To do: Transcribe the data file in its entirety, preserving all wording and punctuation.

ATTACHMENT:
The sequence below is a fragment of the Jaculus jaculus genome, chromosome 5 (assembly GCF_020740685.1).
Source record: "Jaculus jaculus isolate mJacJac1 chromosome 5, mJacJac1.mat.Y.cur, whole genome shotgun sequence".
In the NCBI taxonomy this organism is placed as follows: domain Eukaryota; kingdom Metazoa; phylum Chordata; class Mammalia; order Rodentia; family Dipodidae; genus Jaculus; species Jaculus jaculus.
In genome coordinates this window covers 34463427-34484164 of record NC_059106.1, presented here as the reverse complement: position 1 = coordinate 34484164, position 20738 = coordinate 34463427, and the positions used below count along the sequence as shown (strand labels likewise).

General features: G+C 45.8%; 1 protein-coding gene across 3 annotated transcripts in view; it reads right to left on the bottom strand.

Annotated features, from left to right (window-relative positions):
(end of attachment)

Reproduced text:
The sequence below is a fragment of the Jaculus jaculus genome, chromosome 5 (assembly GCF_020740685.1).
Source record: "Jaculus jaculus isolate mJacJac1 chromosome 5, mJacJac1.mat.Y.cur, whole genome shotgun sequence".
In the NCBI taxonomy this organism is placed as follows: domain Eukaryota; kingdom Metazoa; phylum Chordata; class Mammalia; order Rodentia; family Dipodidae; genus Jaculus; species Jaculus jaculus.
In genome coordinates this window covers 34463427-34484164 of record NC_059106.1, presented here as the reverse complement: position 1 = coordinate 34484164, position 20738 = coordinate 34463427, and the positions used below count along the sequence as shown (strand labels likewise).

General features: G+C 45.8%; 1 protein-coding gene across 3 annotated transcripts in view; it reads right to left on the bottom strand.

Annotated features, from left to right (window-relative positions):